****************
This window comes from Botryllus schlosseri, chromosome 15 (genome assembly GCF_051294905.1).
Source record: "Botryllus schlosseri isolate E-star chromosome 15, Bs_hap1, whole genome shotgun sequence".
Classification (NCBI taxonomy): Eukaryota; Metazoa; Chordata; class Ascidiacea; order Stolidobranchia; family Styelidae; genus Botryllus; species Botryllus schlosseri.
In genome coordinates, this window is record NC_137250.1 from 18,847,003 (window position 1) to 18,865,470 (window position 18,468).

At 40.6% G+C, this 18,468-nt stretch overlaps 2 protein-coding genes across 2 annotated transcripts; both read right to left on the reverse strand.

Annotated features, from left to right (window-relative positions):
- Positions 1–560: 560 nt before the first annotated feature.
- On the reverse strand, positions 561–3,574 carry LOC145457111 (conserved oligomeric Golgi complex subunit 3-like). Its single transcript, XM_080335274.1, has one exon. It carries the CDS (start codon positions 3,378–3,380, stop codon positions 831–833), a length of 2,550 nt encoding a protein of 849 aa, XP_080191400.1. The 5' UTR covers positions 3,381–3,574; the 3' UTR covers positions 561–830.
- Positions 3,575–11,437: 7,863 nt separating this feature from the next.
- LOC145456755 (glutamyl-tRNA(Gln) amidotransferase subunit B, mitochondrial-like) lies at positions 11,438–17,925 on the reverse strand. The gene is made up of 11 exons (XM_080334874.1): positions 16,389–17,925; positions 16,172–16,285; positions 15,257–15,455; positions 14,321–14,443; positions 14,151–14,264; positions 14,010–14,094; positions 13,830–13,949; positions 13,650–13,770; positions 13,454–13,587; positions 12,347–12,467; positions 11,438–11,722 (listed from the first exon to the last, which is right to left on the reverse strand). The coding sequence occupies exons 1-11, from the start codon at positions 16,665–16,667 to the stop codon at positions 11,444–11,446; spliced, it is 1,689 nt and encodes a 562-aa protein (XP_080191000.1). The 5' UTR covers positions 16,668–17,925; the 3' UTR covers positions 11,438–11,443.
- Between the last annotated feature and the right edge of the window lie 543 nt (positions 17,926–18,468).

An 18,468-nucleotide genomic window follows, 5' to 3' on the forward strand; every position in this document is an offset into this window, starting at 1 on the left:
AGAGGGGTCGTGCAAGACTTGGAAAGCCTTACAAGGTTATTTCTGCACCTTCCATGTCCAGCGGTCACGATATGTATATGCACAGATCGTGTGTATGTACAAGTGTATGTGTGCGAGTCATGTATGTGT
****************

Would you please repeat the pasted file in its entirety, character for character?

This window comes from Botryllus schlosseri, chromosome 15 (genome assembly GCF_051294905.1).
Source record: "Botryllus schlosseri isolate E-star chromosome 15, Bs_hap1, whole genome shotgun sequence".
Classification (NCBI taxonomy): Eukaryota; Metazoa; Chordata; class Ascidiacea; order Stolidobranchia; family Styelidae; genus Botryllus; species Botryllus schlosseri.
In genome coordinates, this window is record NC_137250.1 from 18,847,003 (window position 1) to 18,865,470 (window position 18,468).

At 40.6% G+C, this 18,468-nt stretch overlaps 2 protein-coding genes across 2 annotated transcripts; both read right to left on the reverse strand.

Annotated features, from left to right (window-relative positions):
- Positions 1–560: 560 nt before the first annotated feature.
- On the reverse strand, positions 561–3,574 carry LOC145457111 (conserved oligomeric Golgi complex subunit 3-like). Its single transcript, XM_080335274.1, has one exon. It carries the CDS (start codon positions 3,378–3,380, stop codon positions 831–833), a length of 2,550 nt encoding a protein of 849 aa, XP_080191400.1. The 5' UTR covers positions 3,381–3,574; the 3' UTR covers positions 561–830.
- Positions 3,575–11,437: 7,863 nt separating this feature from the next.
- LOC145456755 (glutamyl-tRNA(Gln) amidotransferase subunit B, mitochondrial-like) lies at positions 11,438–17,925 on the reverse strand. The gene is made up of 11 exons (XM_080334874.1): positions 16,389–17,925; positions 16,172–16,285; positions 15,257–15,455; positions 14,321–14,443; positions 14,151–14,264; positions 14,010–14,094; positions 13,830–13,949; positions 13,650–13,770; positions 13,454–13,587; positions 12,347–12,467; positions 11,438–11,722 (listed from the first exon to the last, which is right to left on the reverse strand). The coding sequence occupies exons 1-11, from the start codon at positions 16,665–16,667 to the stop codon at positions 11,444–11,446; spliced, it is 1,689 nt and encodes a 562-aa protein (XP_080191000.1). The 5' UTR covers positions 16,668–17,925; the 3' UTR covers positions 11,438–11,443.
- Between the last annotated feature and the right edge of the window lie 543 nt (positions 17,926–18,468).

An 18,468-nucleotide genomic window follows, 5' to 3' on the forward strand; every position in this document is an offset into this window, starting at 1 on the left:
AGAGGGGTCGTGCAAGACTTGGAAAGCCTTACAAGGTTATTTCTGCACCTTCCATGTCCAGCGGTCACGATATGTATATGCACAGATCGTGTGTATGTACAAGTGTATGTGTGCGAGTCATGTATGTGT